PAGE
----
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J Clin Nurs. 2011 Sep;20(17-18):2509-18. doi: 10.1111/j.1365-2702.2011.03767.x.

Breastfeeding: validation of a reduced Breastfeeding Assessment Score in a group of Italian women.

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1
Università degli Studi di Milano-Bicocca, Monza Brianza, Italy. virna.zobbi@unimi.it

Abstract

AIM AND OBJECTIVE:

To assess the accuracy of a reduced Breastfeeding Assessment Score in a group of Italian women; the reduced Breastfeeding Assessment Score considers only five of the eight original Breastfeeding Assessment Score items studied, those not indicating a pathology.

BACKGROUND:

The World Health Organization recommends exclusive breastfeeding for the first 6 months of life because of its many benefits. A prognostic approach that identifies mothers at increased risk of early breastfeeding cessation is needed to provide preventive support. The Breastfeeding Assessment Score is useful to this approach.

DESIGN:

This is a descriptive, prospective study. This study involves two Italian hospitals.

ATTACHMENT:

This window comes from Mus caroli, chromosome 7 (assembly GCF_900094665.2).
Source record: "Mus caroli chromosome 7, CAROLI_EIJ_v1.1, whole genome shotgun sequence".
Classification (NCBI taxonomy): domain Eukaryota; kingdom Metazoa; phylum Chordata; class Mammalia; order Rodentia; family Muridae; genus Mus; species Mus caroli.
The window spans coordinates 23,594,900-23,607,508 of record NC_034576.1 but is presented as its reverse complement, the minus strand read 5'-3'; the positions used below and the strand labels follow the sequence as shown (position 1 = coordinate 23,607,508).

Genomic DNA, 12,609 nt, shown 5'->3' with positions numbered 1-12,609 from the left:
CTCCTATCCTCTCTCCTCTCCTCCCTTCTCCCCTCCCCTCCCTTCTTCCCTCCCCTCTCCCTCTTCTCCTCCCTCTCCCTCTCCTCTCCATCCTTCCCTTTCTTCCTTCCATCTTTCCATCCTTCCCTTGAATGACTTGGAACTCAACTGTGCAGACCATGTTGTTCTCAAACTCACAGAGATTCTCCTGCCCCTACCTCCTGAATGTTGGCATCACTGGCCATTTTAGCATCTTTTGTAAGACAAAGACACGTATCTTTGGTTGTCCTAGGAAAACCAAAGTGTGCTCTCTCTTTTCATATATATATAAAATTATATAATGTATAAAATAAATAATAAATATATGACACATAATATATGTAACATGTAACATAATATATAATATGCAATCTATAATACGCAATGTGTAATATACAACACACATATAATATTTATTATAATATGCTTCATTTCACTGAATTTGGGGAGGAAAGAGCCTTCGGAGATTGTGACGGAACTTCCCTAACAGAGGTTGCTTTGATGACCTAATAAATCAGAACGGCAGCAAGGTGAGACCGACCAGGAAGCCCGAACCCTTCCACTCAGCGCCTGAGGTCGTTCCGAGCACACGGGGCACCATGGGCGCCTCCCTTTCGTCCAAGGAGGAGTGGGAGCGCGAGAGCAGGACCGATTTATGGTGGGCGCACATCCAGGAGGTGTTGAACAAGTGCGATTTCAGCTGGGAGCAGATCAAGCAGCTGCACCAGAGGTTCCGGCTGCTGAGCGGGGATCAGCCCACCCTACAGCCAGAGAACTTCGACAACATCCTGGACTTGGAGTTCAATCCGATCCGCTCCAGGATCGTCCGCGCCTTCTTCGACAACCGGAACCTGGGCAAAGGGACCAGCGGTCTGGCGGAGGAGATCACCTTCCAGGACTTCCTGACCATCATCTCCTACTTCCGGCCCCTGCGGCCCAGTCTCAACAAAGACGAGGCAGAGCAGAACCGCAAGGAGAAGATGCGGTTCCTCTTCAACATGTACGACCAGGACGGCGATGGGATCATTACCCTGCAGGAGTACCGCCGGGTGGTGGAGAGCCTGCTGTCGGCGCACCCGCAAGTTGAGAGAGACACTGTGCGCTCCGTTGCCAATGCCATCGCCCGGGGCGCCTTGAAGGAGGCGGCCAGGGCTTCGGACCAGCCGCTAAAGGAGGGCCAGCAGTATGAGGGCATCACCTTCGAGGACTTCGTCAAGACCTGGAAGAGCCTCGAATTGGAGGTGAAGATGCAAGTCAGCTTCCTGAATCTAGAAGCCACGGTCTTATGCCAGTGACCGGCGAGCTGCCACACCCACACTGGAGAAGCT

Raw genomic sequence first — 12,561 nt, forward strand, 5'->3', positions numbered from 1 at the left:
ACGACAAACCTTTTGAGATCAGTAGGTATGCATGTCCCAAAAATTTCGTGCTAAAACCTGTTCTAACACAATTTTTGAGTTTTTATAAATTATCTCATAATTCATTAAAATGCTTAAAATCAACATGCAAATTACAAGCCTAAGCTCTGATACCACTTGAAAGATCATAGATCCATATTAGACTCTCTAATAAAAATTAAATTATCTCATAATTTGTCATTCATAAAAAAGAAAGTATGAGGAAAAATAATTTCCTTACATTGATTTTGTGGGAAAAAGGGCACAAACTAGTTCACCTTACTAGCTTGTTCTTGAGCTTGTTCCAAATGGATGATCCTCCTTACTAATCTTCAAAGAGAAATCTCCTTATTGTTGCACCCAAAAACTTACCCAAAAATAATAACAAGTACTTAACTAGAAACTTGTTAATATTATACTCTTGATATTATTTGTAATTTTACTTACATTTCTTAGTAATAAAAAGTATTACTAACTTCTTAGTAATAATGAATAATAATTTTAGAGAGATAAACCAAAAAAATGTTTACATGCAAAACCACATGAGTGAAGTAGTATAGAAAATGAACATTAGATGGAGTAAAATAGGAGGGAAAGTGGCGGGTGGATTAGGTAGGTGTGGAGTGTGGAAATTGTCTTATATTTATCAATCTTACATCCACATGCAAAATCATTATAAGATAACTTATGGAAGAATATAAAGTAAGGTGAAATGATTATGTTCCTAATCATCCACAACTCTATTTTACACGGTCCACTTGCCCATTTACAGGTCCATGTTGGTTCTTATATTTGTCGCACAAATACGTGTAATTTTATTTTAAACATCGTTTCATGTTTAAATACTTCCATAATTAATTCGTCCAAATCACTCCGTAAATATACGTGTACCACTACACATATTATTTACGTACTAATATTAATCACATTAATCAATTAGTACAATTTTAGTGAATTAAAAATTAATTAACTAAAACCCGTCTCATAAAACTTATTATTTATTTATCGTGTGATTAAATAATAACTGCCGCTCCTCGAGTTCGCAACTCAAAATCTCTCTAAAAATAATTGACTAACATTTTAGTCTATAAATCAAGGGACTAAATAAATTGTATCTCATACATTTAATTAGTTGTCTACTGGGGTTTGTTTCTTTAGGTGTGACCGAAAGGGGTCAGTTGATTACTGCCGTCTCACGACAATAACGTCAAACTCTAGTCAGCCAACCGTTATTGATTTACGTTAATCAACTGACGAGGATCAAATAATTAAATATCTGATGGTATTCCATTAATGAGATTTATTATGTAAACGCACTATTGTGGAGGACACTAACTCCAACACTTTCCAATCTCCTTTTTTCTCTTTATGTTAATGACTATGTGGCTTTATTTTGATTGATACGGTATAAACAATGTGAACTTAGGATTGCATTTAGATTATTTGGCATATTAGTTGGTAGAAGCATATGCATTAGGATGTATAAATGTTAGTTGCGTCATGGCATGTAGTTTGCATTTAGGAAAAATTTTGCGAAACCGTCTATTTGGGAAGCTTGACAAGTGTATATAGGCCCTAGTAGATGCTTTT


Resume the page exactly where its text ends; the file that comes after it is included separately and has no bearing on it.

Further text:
METHOD:

We included healthy Italian mothers who gave birth from 7 July 2008-15 January 2009. The exclusion criteria on the convenience sample were: non-Italian nationality, birth under 36 weeks and twin birth. The authors calculated a reduced Breastfeeding Assessment Score ('reduced' because the original eight items studied by Hall, were reduced to five) 48 hours after birth. After 4 weeks a structured follow-up telephone interview was carried out: the primary outcome was breastfeeding cessation.

RESULTS:

We recruited 386 women, with six lost during follow-up. Out of 380 women, 127 (33·4%) stopped breastfeeding. With a cut off point of 8, the reduced Breastfeeding Assessment Score sensitivity was 52·0%, which increased to 77·9% by using a cut-off point of 9. We also calculated a modified Breastfeeding Assessment Score with different age categories, which is adequate based on the Italian situation: in this case sensitivity was 70·1%. This study suggests that a reduced Breastfeeding Assessment Score with a different cut-off point or modified with a different age classification is useful in identifying Italian mothers who will discontinue breastfeeding, as in both cases sensitivity does increase.

RELEVANCE TO CLINICAL PRACTICE:

Italian midwives could use this modified Breastfeeding Assessment Score to identify mothers at increased risk of early breastfeeding cessation.

[Indexed for MEDLINE]

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